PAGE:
Dynamics of two populations of the humpback whale, Megaptera novaeangliae (Borowski)
Australian Journal of Marine and Freshwater Research
16(1) 33 - 128
Results of studies of the structure and dynamics of two humpback whale stocks of the southern hemisphere (group IV, 70º E.-130°E.; group V, 130º E.-170º W.) are drawn together. Estimates are made of recruitment and mortality rates, and an assessment is made of the yields to be taken from these stocks under various conditions.
The two stocks are shown to be, in the main, independent of one another although there is a negligible sporadic exchange between them. The group V stock is shown to fragment, but probably randomly, in its northern migration.
Reproduction, nutrition, and growth are described. Birth rate of females is estimated to be 0.186, and since the sex ratio is approximately 1, the total birth rate is about 0.37. Parameters (von Bertalanffy) for growth are L∞ 42.58 ft for males, 45.21 ft for females; k(male) = 0.266, k(female): = 0.205.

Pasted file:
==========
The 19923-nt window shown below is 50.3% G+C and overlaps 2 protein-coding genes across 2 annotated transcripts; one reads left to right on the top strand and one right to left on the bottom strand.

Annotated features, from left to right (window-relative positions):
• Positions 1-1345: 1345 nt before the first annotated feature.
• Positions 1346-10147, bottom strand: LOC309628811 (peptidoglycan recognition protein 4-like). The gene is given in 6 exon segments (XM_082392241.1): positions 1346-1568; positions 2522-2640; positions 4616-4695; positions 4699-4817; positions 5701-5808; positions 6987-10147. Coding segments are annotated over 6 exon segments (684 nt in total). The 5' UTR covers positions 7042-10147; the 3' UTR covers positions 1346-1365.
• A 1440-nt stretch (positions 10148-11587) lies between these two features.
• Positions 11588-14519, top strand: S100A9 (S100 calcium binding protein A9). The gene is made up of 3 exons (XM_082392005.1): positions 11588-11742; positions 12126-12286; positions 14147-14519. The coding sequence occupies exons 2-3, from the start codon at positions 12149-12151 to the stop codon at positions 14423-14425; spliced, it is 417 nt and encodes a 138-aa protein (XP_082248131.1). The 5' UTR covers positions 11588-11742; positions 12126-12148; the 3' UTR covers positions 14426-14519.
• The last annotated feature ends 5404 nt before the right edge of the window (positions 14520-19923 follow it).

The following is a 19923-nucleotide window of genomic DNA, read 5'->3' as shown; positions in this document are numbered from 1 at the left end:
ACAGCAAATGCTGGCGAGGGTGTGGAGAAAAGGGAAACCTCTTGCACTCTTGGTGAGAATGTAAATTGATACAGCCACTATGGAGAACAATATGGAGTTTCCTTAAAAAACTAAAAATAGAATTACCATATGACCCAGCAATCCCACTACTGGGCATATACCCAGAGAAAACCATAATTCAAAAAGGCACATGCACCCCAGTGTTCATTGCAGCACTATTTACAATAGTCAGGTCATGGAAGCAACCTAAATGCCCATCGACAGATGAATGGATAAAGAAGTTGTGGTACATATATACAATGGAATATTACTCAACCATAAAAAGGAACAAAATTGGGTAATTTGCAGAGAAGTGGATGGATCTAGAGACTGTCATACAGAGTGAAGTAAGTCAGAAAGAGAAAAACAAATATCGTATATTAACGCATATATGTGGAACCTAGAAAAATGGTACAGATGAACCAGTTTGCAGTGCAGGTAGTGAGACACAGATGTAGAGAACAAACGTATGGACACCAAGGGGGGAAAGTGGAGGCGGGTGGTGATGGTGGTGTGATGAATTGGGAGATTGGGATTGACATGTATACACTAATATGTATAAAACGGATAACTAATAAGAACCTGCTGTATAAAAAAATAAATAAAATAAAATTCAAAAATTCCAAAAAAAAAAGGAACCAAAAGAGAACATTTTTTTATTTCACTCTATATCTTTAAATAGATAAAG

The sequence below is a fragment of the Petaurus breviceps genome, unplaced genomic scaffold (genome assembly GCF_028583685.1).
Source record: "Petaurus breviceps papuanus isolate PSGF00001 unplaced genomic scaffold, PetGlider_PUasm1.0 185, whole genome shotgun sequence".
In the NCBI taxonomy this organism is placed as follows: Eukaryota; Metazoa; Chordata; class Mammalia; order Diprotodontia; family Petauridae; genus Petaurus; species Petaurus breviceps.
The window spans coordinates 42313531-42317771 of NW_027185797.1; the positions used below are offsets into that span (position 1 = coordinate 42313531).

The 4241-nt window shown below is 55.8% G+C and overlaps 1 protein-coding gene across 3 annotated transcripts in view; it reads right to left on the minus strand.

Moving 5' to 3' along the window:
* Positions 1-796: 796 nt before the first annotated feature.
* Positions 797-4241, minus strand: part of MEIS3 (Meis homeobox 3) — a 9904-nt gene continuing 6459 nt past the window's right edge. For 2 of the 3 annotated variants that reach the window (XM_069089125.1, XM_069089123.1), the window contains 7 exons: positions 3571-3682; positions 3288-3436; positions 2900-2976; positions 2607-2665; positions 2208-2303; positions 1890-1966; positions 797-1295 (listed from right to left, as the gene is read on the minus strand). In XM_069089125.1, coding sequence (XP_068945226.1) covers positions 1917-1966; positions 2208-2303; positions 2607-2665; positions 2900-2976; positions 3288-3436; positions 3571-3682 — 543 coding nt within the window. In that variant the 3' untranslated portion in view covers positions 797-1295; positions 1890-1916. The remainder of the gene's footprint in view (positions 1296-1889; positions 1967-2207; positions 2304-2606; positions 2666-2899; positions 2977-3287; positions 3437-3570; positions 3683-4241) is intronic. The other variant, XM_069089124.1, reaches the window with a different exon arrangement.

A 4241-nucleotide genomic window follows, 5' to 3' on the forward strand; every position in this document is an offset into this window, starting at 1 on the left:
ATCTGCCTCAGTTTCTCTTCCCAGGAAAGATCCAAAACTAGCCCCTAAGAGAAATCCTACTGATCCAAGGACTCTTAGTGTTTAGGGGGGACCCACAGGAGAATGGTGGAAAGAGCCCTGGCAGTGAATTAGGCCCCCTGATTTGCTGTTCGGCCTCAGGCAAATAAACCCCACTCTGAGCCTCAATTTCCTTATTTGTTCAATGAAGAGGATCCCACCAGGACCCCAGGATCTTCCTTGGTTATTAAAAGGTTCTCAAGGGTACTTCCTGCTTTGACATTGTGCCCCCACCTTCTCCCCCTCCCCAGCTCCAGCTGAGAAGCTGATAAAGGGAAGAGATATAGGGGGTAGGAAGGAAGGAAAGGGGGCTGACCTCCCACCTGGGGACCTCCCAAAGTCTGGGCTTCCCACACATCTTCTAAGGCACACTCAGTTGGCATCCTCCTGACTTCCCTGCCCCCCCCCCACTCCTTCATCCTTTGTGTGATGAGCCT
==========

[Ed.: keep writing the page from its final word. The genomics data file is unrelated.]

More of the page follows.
The history of exploitation is reported.
Population structure is described from evidence drawn from examination of commercial catches; substantial changes in recent years (reduction of the numbers in older groups) are described.
Measurement of effort, and an analysis of variations in selectivity of the killings are reported in detail.
Decline in the abundance of these groups, group IV steadily since 1954 and group V sharply since 1959, is described.
Total mortality, natural mortality, fishing mortality, and recruitment rates are estimated and are used in estimating stock numbers and sustainable yields. The group IV stock probably consisted of 12,000-17,000 individuals in its unfished state, of about 10,000 individuals in 1949, and no more than 800 in 1962. The group V stock probably contained about 10,000 individuals in its unfished state, but only 500 or less in 1962. In its present state, group IV could give a sustainable yield of 18 (range 4-32) whales, and group V of 12 (range 3-21) whales. The maximum yields these stocks could sustain in completely regenerated state are: group IV, 390 whales per year; group V, 330 whales per year. Group IV would require 28-49 years to reach that state, group V would require 36-63 years.
Full text doi:10.1071/MF9650033
© CSIRO 1965